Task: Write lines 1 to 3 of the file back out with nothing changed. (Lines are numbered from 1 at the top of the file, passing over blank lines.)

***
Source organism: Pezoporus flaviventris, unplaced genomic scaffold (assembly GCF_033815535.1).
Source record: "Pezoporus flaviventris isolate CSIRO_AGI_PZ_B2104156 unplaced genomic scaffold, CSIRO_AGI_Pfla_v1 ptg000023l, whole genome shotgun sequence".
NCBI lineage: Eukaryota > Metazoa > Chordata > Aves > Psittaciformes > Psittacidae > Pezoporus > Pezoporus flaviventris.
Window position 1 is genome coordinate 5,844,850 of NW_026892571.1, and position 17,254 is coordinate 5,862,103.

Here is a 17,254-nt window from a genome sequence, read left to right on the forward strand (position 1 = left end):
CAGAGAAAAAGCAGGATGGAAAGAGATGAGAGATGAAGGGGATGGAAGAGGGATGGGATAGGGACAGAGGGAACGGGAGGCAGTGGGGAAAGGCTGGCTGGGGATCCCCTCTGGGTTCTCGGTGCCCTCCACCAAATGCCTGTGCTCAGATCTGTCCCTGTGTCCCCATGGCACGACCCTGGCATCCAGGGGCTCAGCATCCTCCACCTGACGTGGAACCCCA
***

Source organism: Pezoporus flaviventris, unplaced genomic scaffold (assembly GCF_033815535.1).
Source record: "Pezoporus flaviventris isolate CSIRO_AGI_PZ_B2104156 unplaced genomic scaffold, CSIRO_AGI_Pfla_v1 ptg000023l, whole genome shotgun sequence".
NCBI lineage: Eukaryota > Metazoa > Chordata > Aves > Psittaciformes > Psittacidae > Pezoporus > Pezoporus flaviventris.